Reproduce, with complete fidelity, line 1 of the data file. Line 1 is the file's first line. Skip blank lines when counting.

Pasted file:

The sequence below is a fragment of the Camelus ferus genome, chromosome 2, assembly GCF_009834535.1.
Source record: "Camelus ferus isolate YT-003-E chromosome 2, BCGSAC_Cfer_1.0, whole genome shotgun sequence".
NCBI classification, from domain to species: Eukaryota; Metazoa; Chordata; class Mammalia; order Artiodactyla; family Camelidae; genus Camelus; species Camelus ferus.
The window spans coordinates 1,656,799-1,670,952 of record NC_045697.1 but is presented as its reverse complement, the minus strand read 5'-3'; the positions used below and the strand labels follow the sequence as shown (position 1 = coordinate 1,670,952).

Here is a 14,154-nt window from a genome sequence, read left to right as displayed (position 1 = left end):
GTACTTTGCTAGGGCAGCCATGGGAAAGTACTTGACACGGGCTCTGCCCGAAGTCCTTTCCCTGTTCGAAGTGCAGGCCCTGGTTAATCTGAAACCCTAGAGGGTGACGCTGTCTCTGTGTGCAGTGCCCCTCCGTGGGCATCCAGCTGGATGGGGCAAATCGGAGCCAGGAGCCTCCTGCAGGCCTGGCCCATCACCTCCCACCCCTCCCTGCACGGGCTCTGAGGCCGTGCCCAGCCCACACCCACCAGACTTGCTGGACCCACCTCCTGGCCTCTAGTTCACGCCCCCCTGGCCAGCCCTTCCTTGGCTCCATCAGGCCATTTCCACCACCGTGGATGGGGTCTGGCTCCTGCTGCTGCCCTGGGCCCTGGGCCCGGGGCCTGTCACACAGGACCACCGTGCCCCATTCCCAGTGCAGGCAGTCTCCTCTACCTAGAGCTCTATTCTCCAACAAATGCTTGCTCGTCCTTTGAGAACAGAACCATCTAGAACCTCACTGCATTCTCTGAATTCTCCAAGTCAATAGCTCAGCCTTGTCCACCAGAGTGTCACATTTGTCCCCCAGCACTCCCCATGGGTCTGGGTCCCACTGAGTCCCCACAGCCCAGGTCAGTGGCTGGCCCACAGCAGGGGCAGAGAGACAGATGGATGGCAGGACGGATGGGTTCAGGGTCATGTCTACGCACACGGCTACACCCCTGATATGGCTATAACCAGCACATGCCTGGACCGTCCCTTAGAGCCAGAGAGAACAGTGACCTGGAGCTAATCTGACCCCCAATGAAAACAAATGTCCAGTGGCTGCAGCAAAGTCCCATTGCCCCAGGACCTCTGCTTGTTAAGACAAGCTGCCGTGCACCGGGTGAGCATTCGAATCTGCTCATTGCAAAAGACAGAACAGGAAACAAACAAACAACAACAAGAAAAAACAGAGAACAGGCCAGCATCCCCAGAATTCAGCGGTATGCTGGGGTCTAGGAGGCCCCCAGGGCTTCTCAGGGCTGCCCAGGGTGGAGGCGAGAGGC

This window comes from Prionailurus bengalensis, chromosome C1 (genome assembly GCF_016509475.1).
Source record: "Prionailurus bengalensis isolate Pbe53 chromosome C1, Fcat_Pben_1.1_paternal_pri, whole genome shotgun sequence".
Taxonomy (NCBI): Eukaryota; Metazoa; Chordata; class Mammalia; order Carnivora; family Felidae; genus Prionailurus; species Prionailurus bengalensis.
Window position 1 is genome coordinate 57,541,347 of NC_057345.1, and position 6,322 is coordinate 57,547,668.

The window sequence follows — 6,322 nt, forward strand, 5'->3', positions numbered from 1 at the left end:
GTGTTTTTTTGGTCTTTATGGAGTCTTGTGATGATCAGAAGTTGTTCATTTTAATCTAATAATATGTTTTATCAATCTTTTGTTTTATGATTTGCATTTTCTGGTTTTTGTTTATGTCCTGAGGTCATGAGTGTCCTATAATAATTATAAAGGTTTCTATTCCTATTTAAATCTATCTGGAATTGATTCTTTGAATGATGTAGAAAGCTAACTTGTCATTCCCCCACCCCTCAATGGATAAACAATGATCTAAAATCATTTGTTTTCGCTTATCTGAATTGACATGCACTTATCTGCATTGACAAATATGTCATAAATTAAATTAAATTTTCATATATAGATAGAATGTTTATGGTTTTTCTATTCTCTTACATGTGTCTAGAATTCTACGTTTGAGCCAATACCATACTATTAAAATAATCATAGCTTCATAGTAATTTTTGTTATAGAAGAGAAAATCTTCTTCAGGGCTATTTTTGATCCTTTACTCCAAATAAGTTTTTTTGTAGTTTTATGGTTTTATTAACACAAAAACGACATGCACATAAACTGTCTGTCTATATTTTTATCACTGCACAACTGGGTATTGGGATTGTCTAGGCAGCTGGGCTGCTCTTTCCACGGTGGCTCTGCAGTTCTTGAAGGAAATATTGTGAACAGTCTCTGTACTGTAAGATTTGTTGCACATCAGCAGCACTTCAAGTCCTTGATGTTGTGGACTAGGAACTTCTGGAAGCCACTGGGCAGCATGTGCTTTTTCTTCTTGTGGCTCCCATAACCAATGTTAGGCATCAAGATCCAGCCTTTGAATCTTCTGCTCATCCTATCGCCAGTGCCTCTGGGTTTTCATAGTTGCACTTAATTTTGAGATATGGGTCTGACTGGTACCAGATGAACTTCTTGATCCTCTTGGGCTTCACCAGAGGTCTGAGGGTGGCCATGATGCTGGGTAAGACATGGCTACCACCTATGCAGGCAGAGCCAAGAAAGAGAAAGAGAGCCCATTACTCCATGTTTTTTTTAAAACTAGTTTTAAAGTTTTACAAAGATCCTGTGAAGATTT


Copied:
The sequence below is a fragment of the Camelus ferus genome, chromosome 2, assembly GCF_009834535.1.